Women have been criticised for their poor parking abilities as compared to men.While it is said that ladies simply cannot master the fine art of steering a car backwards into its proper place, male boasts about motoring skills.
Now, official figures are likely to inflame the parking row, by suggesting that women do, indeed, find parking harder than men.New data from the Driving Standards Agency, an executive agency of the UK Department for Transport, indicate that women are more likely than men to fail their driving test because of problems parking.
The statistics also confirmed that women are more likely overall to fail their practical test, the Telegraph reported.The DSA figures, released under the Freedom of Information Act, revealed that examiners recorded 1,660,206 errors by candidates that were serious enough to mean a failed test — 718,244 by men and 941,962 by women.
The total number of errors exceeds the number of tests taken because many failed candidates made multiple mistakes.In 2010-11, 50 per cent of male candidates failed and 57 per cent of women, resulting in an overall failure rate of 54 per cent.
The data also revealed the errors that led each candidate to fail, and show a wide disparity between the sexes over parking. While 18,798 male candidates failed for lack of control during the dreaded reverse-park manoeuvre, the female figure was 40,863.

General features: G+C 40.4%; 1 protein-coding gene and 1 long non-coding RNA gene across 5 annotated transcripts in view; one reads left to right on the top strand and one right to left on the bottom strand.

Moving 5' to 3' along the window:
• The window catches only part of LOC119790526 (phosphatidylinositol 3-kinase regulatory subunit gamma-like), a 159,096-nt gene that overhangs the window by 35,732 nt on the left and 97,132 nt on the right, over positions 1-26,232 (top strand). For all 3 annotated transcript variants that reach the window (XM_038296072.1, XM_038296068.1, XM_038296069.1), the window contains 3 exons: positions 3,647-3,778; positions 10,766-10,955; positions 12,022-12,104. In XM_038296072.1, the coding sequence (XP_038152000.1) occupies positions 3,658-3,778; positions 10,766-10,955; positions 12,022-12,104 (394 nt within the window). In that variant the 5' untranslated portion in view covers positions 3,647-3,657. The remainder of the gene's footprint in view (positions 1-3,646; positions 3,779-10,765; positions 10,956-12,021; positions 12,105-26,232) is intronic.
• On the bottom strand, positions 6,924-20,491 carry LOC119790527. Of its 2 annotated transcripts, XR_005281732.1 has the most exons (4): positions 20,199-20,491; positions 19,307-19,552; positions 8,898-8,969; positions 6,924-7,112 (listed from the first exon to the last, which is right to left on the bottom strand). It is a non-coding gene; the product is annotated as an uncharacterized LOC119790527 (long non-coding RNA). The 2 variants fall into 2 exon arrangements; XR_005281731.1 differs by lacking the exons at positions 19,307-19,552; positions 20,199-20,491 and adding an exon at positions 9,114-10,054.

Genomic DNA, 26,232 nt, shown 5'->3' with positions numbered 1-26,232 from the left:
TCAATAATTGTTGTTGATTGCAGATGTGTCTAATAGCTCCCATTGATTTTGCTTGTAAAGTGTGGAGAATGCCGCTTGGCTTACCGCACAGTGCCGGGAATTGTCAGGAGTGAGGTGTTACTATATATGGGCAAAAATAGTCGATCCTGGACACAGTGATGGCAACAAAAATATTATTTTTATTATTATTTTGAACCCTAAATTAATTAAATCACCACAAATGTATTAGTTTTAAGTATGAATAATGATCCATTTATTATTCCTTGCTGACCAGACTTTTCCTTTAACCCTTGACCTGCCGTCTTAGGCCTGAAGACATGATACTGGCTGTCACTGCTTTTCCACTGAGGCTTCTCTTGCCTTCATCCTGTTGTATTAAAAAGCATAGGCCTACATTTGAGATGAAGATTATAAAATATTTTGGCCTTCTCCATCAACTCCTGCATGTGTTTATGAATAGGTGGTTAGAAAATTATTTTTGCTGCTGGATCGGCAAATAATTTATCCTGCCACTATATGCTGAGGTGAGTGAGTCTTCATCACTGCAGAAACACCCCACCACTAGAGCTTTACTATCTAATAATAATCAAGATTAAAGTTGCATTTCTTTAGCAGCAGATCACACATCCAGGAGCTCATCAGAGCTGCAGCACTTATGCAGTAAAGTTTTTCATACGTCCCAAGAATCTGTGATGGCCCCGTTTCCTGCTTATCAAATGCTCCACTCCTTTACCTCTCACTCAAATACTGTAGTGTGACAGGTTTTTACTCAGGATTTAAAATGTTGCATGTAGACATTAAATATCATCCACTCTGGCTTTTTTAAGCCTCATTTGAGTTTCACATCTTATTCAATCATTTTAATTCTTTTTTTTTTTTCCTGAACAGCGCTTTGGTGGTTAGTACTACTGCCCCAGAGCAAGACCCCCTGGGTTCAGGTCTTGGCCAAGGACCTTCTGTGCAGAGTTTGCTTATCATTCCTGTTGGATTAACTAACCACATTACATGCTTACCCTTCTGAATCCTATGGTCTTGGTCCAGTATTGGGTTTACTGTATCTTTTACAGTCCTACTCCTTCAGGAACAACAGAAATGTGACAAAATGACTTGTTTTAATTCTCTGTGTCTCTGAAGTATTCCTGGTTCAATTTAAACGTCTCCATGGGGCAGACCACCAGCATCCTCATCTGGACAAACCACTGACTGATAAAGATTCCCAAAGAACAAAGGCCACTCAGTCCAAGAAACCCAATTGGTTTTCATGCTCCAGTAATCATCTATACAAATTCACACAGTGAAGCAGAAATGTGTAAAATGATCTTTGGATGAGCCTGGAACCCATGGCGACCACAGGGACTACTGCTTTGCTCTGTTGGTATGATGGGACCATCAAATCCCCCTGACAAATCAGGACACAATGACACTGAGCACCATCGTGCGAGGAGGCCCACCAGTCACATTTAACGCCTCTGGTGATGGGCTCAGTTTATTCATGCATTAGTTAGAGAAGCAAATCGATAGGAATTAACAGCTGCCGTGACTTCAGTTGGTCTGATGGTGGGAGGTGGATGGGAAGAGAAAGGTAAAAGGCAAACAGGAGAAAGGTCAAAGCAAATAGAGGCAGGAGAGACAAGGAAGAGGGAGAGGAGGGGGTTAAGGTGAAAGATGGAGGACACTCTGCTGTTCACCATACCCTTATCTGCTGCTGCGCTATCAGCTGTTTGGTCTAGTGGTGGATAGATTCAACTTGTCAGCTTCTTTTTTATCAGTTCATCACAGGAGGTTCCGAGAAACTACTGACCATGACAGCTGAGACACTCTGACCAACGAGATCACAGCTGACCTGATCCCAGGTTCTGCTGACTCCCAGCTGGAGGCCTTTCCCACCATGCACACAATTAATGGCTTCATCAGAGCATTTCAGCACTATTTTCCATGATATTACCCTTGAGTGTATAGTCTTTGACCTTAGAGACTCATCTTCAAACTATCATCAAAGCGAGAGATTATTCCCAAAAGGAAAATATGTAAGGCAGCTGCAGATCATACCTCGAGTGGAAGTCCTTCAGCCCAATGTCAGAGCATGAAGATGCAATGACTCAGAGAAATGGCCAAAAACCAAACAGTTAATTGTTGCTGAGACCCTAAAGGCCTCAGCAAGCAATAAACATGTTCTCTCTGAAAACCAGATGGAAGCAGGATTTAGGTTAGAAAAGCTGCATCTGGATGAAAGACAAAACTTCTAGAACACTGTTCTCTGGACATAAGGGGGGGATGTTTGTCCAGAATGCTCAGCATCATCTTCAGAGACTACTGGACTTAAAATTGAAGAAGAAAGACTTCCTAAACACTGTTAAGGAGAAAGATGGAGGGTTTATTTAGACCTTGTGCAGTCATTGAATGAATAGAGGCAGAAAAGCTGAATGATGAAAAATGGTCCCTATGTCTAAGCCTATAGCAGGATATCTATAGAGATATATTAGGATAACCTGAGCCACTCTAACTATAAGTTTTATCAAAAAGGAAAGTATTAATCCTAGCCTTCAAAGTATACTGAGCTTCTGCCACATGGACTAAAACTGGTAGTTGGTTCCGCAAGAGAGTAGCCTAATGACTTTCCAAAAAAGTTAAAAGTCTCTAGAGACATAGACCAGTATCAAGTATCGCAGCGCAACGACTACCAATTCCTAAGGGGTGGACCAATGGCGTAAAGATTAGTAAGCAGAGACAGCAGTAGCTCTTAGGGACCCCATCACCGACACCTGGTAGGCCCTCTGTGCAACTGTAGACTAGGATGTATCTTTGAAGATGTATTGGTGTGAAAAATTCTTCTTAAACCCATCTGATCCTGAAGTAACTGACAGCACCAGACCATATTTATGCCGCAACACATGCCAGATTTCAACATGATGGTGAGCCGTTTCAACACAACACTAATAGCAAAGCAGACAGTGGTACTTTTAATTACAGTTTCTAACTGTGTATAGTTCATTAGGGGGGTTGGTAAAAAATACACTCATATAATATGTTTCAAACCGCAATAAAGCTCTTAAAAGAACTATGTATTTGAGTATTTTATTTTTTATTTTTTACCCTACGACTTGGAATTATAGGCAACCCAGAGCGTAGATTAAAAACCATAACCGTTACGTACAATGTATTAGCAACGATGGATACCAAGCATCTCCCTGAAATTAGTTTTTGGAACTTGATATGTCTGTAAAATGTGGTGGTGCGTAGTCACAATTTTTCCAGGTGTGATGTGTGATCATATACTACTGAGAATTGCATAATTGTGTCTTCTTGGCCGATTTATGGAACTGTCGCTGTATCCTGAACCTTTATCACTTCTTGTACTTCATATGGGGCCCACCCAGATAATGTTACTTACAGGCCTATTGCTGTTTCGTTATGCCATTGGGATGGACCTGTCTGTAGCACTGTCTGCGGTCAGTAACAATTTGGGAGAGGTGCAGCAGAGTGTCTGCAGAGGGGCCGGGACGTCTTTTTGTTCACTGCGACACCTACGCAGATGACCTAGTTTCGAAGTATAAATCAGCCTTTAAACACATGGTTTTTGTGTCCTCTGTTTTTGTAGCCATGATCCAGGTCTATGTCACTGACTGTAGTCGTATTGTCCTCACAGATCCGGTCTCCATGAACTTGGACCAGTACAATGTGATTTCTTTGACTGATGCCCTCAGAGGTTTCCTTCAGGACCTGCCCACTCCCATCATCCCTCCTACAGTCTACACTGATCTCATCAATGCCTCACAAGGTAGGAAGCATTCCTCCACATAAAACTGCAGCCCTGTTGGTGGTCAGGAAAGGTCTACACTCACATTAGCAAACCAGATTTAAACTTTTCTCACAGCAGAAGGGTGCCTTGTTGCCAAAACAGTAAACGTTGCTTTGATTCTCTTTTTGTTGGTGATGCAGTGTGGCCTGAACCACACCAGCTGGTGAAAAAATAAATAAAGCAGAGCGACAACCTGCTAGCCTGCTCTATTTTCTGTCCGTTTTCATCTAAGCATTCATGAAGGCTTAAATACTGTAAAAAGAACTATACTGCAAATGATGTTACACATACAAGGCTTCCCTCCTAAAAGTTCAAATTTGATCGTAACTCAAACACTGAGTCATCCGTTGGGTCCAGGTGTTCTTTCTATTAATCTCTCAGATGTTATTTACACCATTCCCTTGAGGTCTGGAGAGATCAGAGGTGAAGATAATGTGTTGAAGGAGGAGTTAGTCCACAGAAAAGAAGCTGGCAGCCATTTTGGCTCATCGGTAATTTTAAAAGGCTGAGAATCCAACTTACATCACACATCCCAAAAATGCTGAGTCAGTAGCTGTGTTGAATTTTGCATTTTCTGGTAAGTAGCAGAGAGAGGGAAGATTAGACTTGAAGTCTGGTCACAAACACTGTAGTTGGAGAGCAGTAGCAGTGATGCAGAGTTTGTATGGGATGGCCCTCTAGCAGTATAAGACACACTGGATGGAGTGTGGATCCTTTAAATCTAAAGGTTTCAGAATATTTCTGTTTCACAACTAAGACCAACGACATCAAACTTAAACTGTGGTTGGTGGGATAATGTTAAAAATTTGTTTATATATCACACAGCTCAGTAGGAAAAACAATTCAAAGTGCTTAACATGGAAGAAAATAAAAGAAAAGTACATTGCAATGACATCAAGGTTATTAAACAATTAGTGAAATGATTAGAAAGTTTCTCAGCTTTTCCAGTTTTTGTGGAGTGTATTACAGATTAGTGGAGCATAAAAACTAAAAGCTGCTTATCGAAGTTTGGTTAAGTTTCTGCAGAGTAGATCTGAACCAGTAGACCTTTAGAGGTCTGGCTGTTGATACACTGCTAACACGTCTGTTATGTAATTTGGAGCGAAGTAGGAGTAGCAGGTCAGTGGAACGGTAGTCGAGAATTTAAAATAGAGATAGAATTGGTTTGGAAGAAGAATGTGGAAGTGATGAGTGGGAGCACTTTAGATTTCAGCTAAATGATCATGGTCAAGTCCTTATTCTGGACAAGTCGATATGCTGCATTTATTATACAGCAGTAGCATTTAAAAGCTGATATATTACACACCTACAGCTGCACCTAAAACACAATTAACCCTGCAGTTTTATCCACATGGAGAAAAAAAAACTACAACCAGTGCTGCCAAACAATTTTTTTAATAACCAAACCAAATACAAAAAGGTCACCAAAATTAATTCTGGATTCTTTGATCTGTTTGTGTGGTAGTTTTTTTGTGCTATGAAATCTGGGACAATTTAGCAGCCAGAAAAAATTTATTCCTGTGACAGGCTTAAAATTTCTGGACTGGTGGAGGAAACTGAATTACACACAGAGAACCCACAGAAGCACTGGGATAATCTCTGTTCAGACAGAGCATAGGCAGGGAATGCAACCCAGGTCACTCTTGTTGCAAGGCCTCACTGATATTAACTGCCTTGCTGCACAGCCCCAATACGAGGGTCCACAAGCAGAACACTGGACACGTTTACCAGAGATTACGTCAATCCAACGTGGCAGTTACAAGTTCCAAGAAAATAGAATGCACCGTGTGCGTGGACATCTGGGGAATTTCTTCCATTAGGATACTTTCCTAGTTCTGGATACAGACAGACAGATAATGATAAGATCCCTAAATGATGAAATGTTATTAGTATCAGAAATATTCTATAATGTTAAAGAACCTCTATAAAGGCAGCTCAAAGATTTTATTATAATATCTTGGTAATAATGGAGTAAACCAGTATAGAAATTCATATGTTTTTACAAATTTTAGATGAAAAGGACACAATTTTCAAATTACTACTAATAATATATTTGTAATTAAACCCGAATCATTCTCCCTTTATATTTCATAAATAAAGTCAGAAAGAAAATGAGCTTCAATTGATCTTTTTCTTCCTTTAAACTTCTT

Women were also more likely to fail for inadequate “observation” of road conditions during the parking test: 12,280 men committed that error, compared with 15,945 women.Estimates suggest that the average woman driver passes her test after 52 hours of teaching, compared with about 36 for men.
The DSA figures also showed that there were some tests that men were more likely to fail.Many learners have the rubric “mirror-signal-manoeuvre” drummed into them, but some men still fail to get the message: more men than women failed because they did not check their mirrors before signalling, by a margin of 6,899 to 6,223.
The most common cause of failure was observing — or perhaps not observing — junctions, which led to 201,175 people being disappointed.The rarest cause of failure was lack of knowledge of the Highway Code: a total of 59 candidates would have got their licence if only they had paid more attention to its contents.